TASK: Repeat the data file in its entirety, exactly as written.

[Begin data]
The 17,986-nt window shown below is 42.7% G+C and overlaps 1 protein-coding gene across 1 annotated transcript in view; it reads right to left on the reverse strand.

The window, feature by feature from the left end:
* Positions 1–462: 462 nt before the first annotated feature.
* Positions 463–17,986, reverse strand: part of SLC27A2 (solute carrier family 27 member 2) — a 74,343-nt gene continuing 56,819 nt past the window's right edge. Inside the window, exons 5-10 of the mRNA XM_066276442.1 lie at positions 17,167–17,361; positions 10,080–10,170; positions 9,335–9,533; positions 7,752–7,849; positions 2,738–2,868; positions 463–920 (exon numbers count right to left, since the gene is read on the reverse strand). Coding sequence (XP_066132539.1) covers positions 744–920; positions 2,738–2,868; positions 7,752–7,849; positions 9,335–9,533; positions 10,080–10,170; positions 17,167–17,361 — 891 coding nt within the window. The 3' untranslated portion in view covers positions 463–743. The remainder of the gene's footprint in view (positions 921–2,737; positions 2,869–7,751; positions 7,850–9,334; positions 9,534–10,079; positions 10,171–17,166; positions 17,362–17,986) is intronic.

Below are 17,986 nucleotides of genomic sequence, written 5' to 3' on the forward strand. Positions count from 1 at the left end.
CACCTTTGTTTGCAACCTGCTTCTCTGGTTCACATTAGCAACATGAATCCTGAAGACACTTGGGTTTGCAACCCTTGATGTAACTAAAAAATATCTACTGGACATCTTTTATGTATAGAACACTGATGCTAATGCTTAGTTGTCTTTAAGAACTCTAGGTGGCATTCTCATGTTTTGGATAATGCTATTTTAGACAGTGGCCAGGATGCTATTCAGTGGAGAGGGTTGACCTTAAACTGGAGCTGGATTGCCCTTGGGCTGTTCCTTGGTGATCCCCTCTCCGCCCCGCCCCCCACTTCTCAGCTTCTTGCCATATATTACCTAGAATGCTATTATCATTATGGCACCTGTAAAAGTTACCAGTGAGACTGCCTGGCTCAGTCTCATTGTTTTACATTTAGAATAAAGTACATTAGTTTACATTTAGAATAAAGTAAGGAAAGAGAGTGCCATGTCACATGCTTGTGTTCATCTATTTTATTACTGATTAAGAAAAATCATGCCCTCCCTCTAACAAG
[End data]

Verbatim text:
The 17,986-nt window shown below is 42.7% G+C and overlaps 1 protein-coding gene across 1 annotated transcript in view; it reads right to left on the reverse strand.

The window, feature by feature from the left end:
* Positions 1–462: 462 nt before the first annotated feature.
* Positions 463–17,986, reverse strand: part of SLC27A2 (solute carrier family 27 member 2) — a 74,343-nt gene continuing 56,819 nt past the window's right edge. Inside the window, exons 5-10 of the mRNA XM_066276442.1 lie at positions 17,167–17,361; positions 10,080–10,170; positions 9,335–9,533; positions 7,752–7,849; positions 2,738–2,868; positions 463–920 (exon numbers count right to left, since the gene is read on the reverse strand). Coding sequence (XP_066132539.1) covers positions 744–920; positions 2,738–2,868; positions 7,752–7,849; positions 9,335–9,533; positions 10,080–10,170; positions 17,167–17,361 — 891 coding nt within the window. The 3' untranslated portion in view covers positions 463–743. The remainder of the gene's footprint in view (positions 921–2,737; positions 2,869–7,751; positions 7,850–9,334; positions 9,534–10,079; positions 10,171–17,166; positions 17,362–17,986) is intronic.

Below are 17,986 nucleotides of genomic sequence, written 5' to 3' on the forward strand. Positions count from 1 at the left end.
CACCTTTGTTTGCAACCTGCTTCTCTGGTTCACATTAGCAACATGAATCCTGAAGACACTTGGGTTTGCAACCCTTGATGTAACTAAAAAATATCTACTGGACATCTTTTATGTATAGAACACTGATGCTAATGCTTAGTTGTCTTTAAGAACTCTAGGTGGCATTCTCATGTTTTGGATAATGCTATTTTAGACAGTGGCCAGGATGCTATTCAGTGGAGAGGGTTGACCTTAAACTGGAGCTGGATTGCCCTTGGGCTGTTCCTTGGTGATCCCCTCTCCGCCCCGCCCCCCACTTCTCAGCTTCTTGCCATATATTACCTAGAATGCTATTATCATTATGGCACCTGTAAAAGTTACCAGTGAGACTGCCTGGCTCAGTCTCATTGTTTTACATTTAGAATAAAGTACATTAGTTTACATTTAGAATAAAGTAAGGAAAGAGAGTGCCATGTCACATGCTTGTGTTCATCTATTTTATTACTGATTAAGAAAAATCATGCCCTCCCTCTAACAAG